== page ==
UPDATED 18:47 EDT / DECEMBER 15 2019


Peter Thiel’s Palantir lands $111M Vantage contract from U.S. Army

Data mining software company Palantir Technologies Inc. has signed a substantial new contract with the U.S. Army to help analyze complex data sets containing information on both military personnel and the huge arsenal of weapons they use.

The contract is valued at $110 million, and is part of a larger, four-year $440 million program known as “Vantage”

Palantir was co-founded in 2003 by Peter Thiel (pictured), the controversial technology investor and sometime adviser to U.S. President Donald Trump. The company’s Foundry data integration software is highly regarded by the national security establishment, and has been used by U.S. spy agencies for several years to help them analyze and make sense of the massive amounts of intelligence they collect.

Despite its close relationship with the U.S. government, Palantir has in recent years sought to increase its presence in the private sector, and now counts enterprises including Airbus SE and Merck KGaA among its customers.

Those customers mainly use Palantir’s software to process their most sensitive business data. Other customers, including several large banks, use Palantir’s products to detect fraud in their systems and execute complex financial transactions.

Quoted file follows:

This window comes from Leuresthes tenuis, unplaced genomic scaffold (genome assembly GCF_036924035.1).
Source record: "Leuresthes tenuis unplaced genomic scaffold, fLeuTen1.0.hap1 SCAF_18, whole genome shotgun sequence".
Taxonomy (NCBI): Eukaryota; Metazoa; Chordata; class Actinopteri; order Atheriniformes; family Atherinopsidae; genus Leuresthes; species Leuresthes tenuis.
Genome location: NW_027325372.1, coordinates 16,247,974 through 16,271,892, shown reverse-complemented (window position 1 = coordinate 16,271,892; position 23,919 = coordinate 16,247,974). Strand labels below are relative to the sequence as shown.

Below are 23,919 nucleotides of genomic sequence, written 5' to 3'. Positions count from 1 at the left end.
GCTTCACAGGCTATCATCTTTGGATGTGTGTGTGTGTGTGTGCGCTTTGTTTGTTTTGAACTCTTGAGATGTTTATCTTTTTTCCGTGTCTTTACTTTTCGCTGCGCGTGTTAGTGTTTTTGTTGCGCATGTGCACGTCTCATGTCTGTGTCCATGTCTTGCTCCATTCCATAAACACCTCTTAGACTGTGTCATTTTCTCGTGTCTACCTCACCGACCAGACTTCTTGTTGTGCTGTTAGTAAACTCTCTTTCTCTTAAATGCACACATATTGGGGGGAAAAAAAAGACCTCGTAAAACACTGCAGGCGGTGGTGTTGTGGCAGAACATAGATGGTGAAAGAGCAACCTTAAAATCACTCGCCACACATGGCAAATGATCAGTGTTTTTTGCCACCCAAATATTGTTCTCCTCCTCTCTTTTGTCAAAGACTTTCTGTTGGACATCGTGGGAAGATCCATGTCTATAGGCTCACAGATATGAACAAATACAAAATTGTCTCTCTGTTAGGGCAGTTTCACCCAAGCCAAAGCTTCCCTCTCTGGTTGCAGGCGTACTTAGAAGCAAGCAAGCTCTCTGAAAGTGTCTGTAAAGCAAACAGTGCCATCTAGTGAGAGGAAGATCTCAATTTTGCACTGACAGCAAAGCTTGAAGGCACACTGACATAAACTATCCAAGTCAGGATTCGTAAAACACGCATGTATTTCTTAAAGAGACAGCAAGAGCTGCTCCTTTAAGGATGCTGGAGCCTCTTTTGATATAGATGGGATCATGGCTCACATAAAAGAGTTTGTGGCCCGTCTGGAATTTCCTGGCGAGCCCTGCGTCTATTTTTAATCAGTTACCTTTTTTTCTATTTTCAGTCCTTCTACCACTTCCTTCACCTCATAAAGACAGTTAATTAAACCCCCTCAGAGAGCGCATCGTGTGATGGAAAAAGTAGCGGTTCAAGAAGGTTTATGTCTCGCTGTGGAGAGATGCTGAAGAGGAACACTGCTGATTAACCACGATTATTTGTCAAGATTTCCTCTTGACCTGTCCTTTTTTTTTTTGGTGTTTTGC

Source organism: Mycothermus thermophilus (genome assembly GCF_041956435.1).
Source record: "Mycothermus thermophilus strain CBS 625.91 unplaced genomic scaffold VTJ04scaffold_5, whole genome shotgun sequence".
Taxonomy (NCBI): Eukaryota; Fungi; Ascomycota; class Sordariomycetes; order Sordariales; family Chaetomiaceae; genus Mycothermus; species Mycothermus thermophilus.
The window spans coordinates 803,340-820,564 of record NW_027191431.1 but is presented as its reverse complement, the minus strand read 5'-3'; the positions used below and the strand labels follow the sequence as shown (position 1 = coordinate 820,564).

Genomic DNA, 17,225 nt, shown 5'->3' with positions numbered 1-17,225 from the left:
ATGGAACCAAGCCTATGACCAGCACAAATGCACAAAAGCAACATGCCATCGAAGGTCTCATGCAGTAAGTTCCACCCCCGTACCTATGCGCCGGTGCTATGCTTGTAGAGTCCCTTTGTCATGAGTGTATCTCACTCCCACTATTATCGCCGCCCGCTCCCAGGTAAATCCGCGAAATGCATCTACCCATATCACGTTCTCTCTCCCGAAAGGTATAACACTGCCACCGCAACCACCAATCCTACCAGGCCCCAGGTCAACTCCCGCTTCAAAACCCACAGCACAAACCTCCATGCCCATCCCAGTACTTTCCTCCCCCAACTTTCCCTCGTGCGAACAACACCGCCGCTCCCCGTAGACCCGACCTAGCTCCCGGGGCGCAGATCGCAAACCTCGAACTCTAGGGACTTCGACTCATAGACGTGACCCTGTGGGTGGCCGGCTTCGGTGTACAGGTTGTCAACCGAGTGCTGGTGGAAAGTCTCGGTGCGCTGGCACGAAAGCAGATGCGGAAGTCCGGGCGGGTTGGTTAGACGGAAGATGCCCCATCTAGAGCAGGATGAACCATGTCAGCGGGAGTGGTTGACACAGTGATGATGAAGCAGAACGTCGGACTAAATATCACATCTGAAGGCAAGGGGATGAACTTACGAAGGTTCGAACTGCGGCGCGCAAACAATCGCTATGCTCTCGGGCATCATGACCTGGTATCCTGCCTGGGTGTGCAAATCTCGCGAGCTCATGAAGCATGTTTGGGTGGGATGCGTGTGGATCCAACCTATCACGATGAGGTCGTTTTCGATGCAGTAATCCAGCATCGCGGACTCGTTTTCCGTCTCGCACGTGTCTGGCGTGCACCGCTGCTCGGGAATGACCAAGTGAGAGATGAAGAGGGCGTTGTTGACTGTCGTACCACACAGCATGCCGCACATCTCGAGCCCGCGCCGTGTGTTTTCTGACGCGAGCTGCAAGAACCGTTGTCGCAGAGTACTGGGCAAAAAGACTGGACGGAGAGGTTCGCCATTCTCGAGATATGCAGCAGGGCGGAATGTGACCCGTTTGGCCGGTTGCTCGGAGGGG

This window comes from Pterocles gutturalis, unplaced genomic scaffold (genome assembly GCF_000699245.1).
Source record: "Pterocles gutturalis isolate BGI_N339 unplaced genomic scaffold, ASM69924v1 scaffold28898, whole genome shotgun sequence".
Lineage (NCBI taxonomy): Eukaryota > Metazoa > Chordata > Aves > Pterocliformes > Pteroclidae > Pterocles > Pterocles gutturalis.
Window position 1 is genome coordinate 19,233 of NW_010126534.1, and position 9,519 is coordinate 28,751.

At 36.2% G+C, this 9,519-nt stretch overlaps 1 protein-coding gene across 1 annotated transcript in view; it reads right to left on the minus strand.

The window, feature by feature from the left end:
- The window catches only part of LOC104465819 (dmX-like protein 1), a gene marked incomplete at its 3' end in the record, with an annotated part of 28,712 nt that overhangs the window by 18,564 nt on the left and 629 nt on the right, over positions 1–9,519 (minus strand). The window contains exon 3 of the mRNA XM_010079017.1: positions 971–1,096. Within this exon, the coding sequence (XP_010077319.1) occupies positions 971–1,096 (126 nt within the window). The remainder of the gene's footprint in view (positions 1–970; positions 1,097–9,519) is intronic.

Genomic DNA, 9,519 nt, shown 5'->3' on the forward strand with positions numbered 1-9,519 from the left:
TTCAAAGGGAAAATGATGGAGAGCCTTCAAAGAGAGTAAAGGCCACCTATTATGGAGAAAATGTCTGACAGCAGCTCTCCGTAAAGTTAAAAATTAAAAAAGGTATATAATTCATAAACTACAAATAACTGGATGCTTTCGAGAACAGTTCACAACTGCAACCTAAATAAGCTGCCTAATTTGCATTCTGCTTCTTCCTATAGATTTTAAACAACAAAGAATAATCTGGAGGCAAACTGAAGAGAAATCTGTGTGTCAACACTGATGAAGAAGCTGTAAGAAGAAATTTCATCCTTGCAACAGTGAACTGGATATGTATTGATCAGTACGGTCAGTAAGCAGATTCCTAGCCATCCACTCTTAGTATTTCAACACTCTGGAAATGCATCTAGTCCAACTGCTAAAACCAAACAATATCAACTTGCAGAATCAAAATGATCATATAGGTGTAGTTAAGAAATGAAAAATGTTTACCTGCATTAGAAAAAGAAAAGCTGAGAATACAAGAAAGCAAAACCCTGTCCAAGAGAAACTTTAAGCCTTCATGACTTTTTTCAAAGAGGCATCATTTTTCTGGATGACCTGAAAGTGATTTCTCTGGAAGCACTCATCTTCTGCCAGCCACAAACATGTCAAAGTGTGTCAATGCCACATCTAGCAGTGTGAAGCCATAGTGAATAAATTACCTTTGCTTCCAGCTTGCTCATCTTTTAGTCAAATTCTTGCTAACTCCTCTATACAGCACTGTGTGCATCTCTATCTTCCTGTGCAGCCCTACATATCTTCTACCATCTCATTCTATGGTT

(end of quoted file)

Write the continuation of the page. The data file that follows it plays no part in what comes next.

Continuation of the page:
Bloomberg reported that Palantir won the Vantage contract ahead of rival bids from companies that included Accenture Plc., Deloitte Touche Tohmatsu Ltd. and Microsoft Corp.

Palantir said it will create a customized version of its Foundry platform that pulls in data from thousands of sources. The idea is to make it easier for military leaders to consume and analyze that information through a centralized dashboard. With this, the Army should be able to keep better track of its spending optimize its assets, Bloomberg reported.

Constellation Research Inc. analyst Holger Mueller told SiliconANGLE the deal was a key win for Palantir. More than that, it also shows the need and demand for enterprises and governments to bring data together across silos and into single dashboards to power their next-generation applications, the analyst said

“It will be interesting to see if these new apps will allow [the U.S. Army] to close the quest for insights to action, which has eluded the industry for too long,” Mueller said. “This is especially important when bridging different disparate apps, as corrrective transactional absence is even more challenging for the user.”

Photo: JD Lasica/Flickr

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